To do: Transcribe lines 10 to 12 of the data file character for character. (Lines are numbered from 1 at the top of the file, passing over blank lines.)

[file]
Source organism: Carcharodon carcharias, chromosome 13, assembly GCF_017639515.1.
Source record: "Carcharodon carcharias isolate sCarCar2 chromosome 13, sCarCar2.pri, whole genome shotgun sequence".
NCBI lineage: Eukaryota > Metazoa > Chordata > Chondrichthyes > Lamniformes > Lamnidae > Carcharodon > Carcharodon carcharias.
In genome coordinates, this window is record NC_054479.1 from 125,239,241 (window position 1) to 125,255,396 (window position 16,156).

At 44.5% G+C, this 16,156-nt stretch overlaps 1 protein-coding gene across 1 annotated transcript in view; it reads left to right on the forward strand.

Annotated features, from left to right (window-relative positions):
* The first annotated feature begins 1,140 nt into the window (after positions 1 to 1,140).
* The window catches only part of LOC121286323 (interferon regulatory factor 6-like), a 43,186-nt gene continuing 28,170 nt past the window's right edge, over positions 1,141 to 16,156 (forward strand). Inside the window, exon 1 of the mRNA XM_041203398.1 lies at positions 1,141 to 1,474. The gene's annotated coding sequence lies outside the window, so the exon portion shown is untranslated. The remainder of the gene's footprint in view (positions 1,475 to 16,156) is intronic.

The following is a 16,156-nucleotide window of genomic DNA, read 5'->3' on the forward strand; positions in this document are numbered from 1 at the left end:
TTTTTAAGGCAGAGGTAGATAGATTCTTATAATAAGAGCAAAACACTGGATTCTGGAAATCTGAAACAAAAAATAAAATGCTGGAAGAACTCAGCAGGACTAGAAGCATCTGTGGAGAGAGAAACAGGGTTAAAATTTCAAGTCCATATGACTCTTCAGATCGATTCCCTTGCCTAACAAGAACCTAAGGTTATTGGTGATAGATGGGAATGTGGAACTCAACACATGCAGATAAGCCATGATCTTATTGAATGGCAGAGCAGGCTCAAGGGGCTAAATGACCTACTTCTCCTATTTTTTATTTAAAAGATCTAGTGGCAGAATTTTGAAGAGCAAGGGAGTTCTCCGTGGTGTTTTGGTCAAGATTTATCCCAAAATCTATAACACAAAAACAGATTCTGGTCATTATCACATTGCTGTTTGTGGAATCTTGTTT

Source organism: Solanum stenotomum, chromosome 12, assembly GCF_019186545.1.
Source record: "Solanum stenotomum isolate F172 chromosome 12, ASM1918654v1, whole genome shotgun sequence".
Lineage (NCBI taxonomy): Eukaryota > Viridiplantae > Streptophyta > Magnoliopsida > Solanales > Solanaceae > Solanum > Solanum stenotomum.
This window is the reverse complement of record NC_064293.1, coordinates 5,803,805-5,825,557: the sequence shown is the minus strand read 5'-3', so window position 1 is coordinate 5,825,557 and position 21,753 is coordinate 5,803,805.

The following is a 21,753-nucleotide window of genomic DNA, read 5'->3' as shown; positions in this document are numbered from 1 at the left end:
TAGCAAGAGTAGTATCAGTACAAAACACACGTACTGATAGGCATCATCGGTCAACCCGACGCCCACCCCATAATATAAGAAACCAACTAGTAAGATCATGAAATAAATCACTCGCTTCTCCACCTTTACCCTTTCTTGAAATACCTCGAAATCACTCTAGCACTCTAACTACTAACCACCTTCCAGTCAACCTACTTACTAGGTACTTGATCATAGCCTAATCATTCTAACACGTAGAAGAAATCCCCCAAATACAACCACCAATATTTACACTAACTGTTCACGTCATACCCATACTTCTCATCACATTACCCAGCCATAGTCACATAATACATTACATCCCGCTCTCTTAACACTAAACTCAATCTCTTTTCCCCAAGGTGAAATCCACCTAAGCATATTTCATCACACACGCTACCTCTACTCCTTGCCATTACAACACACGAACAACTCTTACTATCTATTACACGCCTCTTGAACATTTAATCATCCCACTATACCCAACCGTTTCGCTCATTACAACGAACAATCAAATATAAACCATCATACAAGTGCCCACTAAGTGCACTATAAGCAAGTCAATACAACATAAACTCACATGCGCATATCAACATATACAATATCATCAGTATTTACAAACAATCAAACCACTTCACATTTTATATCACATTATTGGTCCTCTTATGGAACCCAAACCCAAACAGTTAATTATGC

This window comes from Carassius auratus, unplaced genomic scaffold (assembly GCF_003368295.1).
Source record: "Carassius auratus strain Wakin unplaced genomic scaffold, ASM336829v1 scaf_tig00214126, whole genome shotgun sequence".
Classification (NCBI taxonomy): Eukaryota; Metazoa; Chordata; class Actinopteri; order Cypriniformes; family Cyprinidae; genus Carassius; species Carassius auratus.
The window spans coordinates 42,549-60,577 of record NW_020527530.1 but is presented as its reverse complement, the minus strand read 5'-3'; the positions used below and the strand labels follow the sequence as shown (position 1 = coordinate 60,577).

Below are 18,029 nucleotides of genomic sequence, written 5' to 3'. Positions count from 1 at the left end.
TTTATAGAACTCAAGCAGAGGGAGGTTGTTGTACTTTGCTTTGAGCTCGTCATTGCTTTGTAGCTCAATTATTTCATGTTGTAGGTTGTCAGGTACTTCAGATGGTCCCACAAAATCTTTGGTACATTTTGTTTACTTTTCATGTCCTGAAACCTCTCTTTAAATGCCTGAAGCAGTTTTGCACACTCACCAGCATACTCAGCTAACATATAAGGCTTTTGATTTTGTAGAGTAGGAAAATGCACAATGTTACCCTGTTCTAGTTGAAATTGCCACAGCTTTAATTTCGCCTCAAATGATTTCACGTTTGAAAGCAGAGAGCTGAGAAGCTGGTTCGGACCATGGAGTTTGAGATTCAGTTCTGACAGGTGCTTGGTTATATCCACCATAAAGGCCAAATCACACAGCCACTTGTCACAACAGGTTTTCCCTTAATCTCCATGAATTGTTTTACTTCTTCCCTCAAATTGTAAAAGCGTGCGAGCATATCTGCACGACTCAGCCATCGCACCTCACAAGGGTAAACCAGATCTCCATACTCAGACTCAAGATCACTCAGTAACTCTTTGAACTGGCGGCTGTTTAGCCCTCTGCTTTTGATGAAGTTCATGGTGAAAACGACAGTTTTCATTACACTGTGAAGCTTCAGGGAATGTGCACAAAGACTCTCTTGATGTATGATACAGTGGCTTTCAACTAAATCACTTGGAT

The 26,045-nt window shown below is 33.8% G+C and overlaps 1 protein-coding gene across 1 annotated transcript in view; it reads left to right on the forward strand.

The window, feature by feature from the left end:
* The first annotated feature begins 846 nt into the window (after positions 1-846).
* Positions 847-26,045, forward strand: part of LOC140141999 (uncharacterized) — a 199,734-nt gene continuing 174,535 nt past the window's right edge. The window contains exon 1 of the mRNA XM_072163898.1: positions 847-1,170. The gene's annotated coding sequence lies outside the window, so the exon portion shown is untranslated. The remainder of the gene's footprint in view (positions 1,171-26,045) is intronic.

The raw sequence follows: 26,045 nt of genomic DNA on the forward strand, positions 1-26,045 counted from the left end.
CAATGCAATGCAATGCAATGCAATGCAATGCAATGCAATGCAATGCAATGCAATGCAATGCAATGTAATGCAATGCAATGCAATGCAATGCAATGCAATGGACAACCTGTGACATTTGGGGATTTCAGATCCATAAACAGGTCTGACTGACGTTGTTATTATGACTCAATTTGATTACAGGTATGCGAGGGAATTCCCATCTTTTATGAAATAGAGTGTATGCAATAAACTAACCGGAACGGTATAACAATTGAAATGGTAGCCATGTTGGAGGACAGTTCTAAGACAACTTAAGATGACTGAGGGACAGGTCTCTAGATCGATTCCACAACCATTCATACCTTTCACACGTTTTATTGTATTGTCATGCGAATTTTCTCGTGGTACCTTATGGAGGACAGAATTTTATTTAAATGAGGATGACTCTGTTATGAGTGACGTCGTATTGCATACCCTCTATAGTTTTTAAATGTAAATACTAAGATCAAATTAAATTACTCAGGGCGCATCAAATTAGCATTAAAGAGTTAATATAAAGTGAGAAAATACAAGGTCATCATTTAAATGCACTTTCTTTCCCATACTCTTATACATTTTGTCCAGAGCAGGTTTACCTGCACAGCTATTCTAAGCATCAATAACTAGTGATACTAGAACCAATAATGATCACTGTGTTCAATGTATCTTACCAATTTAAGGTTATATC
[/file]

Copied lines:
TTTTTAAGGCAGAGGTAGATAGATTCTTATAATAAGAGCAAAACACTGGATTCTGGAAATCTGAAACAAAAAATAAAATGCTGGAAGAACTCAGCAGGACTAGAAGCATCTGTGGAGAGAGAAACAGGGTTAAAATTTCAAGTCCATATGACTCTTCAGATCGATTCCCTTGCCTAACAAGAACCTAAGGTTATTGGTGATAGATGGGAATGTGGAACTCAACACATGCAGATAAGCCATGATCTTATTGAATGGCAGAGCAGGCTCAAGGGGCTAAATGACCTACTTCTCCTATTTTTTATTTAAAAGATCTAGTGGCAGAATTTTGAAGAGCAAGGGAGTTCTCCGTGGTGTTTTGGTCAAGATTTATCCCAAAATCTATAACACAAAAACAGATTCTGGTCATTATCACATTGCTGTTTGTGGAATCTTGTTT

Source organism: Solanum stenotomum, chromosome 12, assembly GCF_019186545.1.
Source record: "Solanum stenotomum isolate F172 chromosome 12, ASM1918654v1, whole genome shotgun sequence".